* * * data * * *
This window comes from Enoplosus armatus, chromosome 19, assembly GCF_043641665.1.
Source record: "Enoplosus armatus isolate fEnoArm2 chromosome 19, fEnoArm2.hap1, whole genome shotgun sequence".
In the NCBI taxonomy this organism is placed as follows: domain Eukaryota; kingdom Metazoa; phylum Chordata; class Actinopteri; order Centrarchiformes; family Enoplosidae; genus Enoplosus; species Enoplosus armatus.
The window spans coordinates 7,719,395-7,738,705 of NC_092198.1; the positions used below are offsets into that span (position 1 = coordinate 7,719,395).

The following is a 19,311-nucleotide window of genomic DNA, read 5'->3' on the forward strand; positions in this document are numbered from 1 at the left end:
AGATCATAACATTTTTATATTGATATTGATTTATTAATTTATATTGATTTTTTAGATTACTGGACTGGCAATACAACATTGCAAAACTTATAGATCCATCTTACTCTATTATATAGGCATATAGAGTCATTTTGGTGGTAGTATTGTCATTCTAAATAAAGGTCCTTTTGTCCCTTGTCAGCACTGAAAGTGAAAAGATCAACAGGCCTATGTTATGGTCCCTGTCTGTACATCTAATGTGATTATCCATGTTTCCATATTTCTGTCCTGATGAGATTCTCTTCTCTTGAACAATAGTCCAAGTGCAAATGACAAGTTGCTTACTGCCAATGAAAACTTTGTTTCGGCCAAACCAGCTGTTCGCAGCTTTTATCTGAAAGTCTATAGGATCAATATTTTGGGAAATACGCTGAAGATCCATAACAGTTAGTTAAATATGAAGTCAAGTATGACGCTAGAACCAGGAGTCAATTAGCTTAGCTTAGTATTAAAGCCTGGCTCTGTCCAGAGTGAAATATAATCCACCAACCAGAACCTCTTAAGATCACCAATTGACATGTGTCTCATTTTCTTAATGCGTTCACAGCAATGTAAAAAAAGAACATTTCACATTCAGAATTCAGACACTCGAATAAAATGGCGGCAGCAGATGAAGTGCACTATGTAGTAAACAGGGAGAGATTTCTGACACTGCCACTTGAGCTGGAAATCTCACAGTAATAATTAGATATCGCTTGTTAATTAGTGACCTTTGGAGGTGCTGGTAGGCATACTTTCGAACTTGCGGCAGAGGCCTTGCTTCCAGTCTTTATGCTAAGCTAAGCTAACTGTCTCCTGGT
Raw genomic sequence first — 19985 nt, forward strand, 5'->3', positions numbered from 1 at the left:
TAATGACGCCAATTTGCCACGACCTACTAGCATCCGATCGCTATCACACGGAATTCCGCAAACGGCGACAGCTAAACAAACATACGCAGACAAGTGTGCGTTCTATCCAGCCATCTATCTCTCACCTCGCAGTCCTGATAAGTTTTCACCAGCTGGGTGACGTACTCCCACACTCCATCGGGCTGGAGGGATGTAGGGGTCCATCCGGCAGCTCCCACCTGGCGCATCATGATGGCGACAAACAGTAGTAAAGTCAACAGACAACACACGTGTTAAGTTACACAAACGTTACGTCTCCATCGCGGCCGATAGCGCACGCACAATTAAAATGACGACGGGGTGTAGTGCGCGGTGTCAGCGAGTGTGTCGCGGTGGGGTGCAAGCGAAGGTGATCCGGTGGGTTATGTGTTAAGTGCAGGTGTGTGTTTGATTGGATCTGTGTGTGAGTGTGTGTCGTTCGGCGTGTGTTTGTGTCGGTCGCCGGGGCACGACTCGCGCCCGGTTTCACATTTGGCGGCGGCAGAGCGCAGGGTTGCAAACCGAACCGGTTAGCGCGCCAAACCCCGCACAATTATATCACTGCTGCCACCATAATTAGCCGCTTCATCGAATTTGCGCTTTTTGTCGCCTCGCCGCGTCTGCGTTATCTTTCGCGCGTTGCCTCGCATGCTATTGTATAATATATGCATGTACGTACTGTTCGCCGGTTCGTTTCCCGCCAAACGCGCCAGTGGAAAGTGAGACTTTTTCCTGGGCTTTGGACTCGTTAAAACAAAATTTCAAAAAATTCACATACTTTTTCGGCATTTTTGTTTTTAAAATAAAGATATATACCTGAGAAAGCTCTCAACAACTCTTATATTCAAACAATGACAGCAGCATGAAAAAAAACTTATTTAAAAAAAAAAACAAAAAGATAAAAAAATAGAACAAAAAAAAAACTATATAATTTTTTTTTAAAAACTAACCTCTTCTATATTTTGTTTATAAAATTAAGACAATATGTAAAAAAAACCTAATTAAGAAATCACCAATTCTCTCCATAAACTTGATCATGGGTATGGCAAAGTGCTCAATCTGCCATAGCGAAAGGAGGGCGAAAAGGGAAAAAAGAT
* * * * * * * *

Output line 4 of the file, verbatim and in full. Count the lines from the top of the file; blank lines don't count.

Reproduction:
The window spans coordinates 7,719,395-7,738,705 of NC_092198.1; the positions used below are offsets into that span (position 1 = coordinate 7,719,395).